Letters, Volume 3

Front Cover
Harvard University Press, 1980 - Biography & Autobiography - 612 pages
0 Reviews

The third volume of Leon Edel's superb edition of Henry James's letters finds the novelist settled in Europe and his expatriation complete. The letters of this time reflect the growth of James's literary and personal friendships and introduce the reader to the frescoed palazzos, Palladian villas, and great estates of the Roseberys, the Rothschilds, the Bostonian-Venetian Curtises, and the Florentine-American Boott circle. In all his travels, James closely observes the social scene and the dilemmas of the human beings within it. During this fruitful period he writes The Bostonians, The Princess Casamassima, The Tragic Muse, and some thirty-five of his finest international tales.

Undermining his success, however, are a devastating series of disappointments. Financial insecurity, an almost paraniod defensiveness following the utter failure of his dramatic efforts, and the deaths of his sister, his friend Robert Louis Stevenson, and his ardent admirer Constance Fenimore Woolson all combine to take him to what he recognizes is the edge of an abyss of personal tragedy.

And yet James endures, and throughtout these trials his letters reveal the flourish, the tongue-in-cheek humor, and the social insight that marked his genius. As Edel writes in his Introduction: "The grand style is there, the amusement at the vanities of this world, the insistence that the great ones of the earth lack the imagination he is called upon to supply, and then his boundless affection and empathy for those who have shown him warmth and feeling."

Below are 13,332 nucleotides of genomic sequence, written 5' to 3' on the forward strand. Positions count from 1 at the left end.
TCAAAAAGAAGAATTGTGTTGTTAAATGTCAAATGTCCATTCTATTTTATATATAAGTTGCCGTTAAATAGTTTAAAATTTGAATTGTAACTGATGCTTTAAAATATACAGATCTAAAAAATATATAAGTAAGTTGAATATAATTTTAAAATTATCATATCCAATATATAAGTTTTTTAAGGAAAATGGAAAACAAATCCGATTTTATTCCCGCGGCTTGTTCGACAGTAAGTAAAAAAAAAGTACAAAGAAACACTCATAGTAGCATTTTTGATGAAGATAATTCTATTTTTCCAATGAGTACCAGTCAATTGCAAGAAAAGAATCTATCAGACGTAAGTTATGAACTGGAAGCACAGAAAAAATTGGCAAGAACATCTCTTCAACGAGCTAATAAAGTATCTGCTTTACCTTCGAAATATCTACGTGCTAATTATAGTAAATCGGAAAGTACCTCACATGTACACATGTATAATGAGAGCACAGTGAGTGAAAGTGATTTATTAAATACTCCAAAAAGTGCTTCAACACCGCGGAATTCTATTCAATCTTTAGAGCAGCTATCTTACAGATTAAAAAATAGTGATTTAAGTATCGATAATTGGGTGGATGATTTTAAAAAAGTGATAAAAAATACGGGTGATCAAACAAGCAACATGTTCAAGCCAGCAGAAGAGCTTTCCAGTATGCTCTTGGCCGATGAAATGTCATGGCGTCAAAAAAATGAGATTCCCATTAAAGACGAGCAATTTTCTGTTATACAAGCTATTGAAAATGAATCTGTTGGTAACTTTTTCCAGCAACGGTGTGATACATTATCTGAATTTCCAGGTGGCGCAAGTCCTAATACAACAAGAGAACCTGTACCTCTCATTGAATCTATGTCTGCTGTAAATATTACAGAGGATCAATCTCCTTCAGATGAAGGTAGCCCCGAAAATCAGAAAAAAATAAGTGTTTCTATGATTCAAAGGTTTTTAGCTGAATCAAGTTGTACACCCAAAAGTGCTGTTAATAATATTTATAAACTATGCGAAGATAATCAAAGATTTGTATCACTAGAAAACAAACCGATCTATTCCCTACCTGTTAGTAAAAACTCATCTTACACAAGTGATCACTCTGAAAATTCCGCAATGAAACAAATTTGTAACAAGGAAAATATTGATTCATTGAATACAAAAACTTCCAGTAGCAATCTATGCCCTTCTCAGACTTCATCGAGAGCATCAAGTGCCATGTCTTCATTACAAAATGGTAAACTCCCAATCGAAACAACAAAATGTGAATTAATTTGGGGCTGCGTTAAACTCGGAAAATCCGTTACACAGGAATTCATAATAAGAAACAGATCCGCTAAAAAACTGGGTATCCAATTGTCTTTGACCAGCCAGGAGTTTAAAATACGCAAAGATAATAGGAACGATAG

In an appendix Mr. Edel presents four remarkable unpublished letters from Miss Woolson to James. These throw light on their ambiguous relationship and on James's feelings of guilt and shock after her suicide in Venice.


What people are saying - Write a review

We haven't found any reviews in the usual places.

Other editions - View all

Common terms and phrases

About the author (1980)

Henry James, American novelist and literary critic, was born in 1843 in New York City. Psychologist-philosopher William James was his brother. By the age of 18, he had lived in France, England, Switzerland, Germany, and New England. In 1876, he moved to London, having decided to live abroad permanently. James was a prolific writer; his writings include 22 novels, 113 tales, 15 plays, approximately 10 books of criticism, and 7 travel books. His best-known works include Daisy Miller, The Turn of the Screw, The Portrait of a Lady, The Ambassadors, and The American Scene. His works of fiction are elegant and articulate looks at Victorian society; while primarily set in genteel society, James subtlely explores class issues, sexual repression, and psychological distress. Henry James died in 1916 in London. The James Memorial Stone in Poet's Corner, Westminster Abbey, commemorates him.

Joseph Leon Edel was born September 9, 1907 in Pittsburgh, Pennsylvania. He received a master's degree in English from McGill University in Montreal in 1928 and a doctorate in literature from the University of Paris in 1932. In 1932, he was an assistant professor of English at Sir George Williams University in Montreal. Between 1934 and 1943, he worked as a freelance writer and journalist and in broadcasting. During World War II, he served in the Army. He was a professor of English at New York University from 1953 to 1972 and at the University of Hawaii from 1972 to 1978. His five-volume biography of Henry James, published between 1953 and 1972, has been considered among the finest biographies by and about an American author. Two of the volumes won the National Book Award and the Pulitzer Prize in 1963. He also edited books on James's letters, plays, essays, criticism and stories and wrote introductions to new editions of James's novels. He also wrote critical biographies of Willa Cather and Henry David Thoreau, a book about the Bloomsbury circle entitled A House of Lions, and Wartime Memoir. He was the editor of four volumes of Edmund Wilson's papers. He died on September 5, 1997 at the age of 89.

Bibliographic information